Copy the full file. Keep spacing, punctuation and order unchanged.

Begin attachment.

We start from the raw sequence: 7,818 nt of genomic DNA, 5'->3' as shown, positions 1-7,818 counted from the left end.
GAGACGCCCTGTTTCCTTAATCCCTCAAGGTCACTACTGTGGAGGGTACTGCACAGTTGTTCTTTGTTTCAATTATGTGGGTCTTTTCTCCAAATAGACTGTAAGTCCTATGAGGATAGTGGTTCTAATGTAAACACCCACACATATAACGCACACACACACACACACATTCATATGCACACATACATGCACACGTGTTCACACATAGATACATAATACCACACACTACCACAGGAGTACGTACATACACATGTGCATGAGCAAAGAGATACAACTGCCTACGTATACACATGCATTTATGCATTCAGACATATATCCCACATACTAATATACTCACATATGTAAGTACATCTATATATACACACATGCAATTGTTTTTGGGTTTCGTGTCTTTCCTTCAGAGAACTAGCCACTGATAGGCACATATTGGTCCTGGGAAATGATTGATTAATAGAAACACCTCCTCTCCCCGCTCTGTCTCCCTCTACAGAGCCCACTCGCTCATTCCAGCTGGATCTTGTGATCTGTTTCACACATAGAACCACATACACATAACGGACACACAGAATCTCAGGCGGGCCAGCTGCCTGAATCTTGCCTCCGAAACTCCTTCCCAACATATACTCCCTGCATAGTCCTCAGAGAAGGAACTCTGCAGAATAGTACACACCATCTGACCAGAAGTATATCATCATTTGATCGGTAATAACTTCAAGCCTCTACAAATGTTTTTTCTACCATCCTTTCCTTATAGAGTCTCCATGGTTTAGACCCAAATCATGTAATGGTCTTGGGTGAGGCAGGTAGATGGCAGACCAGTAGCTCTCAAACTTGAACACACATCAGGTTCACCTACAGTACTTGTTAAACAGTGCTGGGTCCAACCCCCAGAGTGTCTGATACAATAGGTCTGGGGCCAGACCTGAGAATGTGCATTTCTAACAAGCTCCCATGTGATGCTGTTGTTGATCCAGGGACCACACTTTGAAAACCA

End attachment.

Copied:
We start from the raw sequence: 7,818 nt of genomic DNA, 5'->3' as shown, positions 1-7,818 counted from the left end.
GAGACGCCCTGTTTCCTTAATCCCTCAAGGTCACTACTGTGGAGGGTACTGCACAGTTGTTCTTTGTTTCAATTATGTGGGTCTTTTCTCCAAATAGACTGTAAGTCCTATGAGGATAGTGGTTCTAATGTAAACACCCACACATATAACGCACACACACACACACACATTCATATGCACACATACATGCACACGTGTTCACACATAGATACATAATACCACACACTACCACAGGAGTACGTACATACACATGTGCATGAGCAAAGAGATACAACTGCCTACGTATACACATGCATTTATGCATTCAGACATATATCCCACATACTAATATACTCACATATGTAAGTACATCTATATATACACACATGCAATTGTTTTTGGGTTTCGTGTCTTTCCTTCAGAGAACTAGCCACTGATAGGCACATATTGGTCCTGGGAAATGATTGATTAATAGAAACACCTCCTCTCCCCGCTCTGTCTCCCTCTACAGAGCCCACTCGCTCATTCCAGCTGGATCTTGTGATCTGTTTCACACATAGAACCACATACACATAACGGACACACAGAATCTCAGGCGGGCCAGCTGCCTGAATCTTGCCTCCGAAACTCCTTCCCAACATATACTCCCTGCATAGTCCTCAGAGAAGGAACTCTGCAGAATAGTACACACCATCTGACCAGAAGTATATCATCATTTGATCGGTAATAACTTCAAGCCTCTACAAATGTTTTTTCTACCATCCTTTCCTTATAGAGTCTCCATGGTTTAGACCCAAATCATGTAATGGTCTTGGGTGAGGCAGGTAGATGGCAGACCAGTAGCTCTCAAACTTGAACACACATCAGGTTCACCTACAGTACTTGTTAAACAGTGCTGGGTCCAACCCCCAGAGTGTCTGATACAATAGGTCTGGGGCCAGACCTGAGAATGTGCATTTCTAACAAGCTCCCATGTGATGCTGTTGTTGATCCAGGGACCACACTTTGAAAACCA